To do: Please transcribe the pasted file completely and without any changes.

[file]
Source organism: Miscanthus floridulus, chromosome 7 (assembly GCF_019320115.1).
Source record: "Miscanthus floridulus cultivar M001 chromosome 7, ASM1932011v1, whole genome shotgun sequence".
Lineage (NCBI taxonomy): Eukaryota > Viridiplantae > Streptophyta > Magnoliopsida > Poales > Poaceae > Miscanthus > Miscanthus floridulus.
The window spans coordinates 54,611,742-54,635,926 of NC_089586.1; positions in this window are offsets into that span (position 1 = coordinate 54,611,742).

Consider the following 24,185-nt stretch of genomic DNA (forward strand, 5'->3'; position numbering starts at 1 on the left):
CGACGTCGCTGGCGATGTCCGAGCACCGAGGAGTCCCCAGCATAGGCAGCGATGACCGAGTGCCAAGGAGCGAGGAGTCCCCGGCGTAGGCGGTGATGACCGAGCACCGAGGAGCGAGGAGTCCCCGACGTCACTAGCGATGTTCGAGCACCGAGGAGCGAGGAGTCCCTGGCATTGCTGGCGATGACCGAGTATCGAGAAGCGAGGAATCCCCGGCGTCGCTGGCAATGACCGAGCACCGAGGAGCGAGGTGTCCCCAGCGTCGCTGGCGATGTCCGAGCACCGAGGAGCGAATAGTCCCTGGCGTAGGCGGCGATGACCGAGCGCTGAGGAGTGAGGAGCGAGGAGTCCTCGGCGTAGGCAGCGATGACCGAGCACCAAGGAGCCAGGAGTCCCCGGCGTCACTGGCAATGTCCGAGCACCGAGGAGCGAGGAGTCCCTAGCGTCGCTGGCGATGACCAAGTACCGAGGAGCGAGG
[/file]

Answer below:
Source organism: Miscanthus floridulus, chromosome 7 (assembly GCF_019320115.1).
Source record: "Miscanthus floridulus cultivar M001 chromosome 7, ASM1932011v1, whole genome shotgun sequence".
Lineage (NCBI taxonomy): Eukaryota > Viridiplantae > Streptophyta > Magnoliopsida > Poales > Poaceae > Miscanthus > Miscanthus floridulus.
The window spans coordinates 54,611,742-54,635,926 of NC_089586.1; positions in this window are offsets into that span (position 1 = coordinate 54,611,742).

Consider the following 24,185-nt stretch of genomic DNA (forward strand, 5'->3'; position numbering starts at 1 on the left):
CGACGTCGCTGGCGATGTCCGAGCACCGAGGAGTCCCCAGCATAGGCAGCGATGACCGAGTGCCAAGGAGCGAGGAGTCCCCGGCGTAGGCGGTGATGACCGAGCACCGAGGAGCGAGGAGTCCCCGACGTCACTAGCGATGTTCGAGCACCGAGGAGCGAGGAGTCCCTGGCATTGCTGGCGATGACCGAGTATCGAGAAGCGAGGAATCCCCGGCGTCGCTGGCAATGACCGAGCACCGAGGAGCGAGGTGTCCCCAGCGTCGCTGGCGATGTCCGAGCACCGAGGAGCGAATAGTCCCTGGCGTAGGCGGCGATGACCGAGCGCTGAGGAGTGAGGAGCGAGGAGTCCTCGGCGTAGGCAGCGATGACCGAGCACCAAGGAGCCAGGAGTCCCCGGCGTCACTGGCAATGTCCGAGCACCGAGGAGCGAGGAGTCCCTAGCGTCGCTGGCGATGACCAAGTACCGAGGAGCGAGG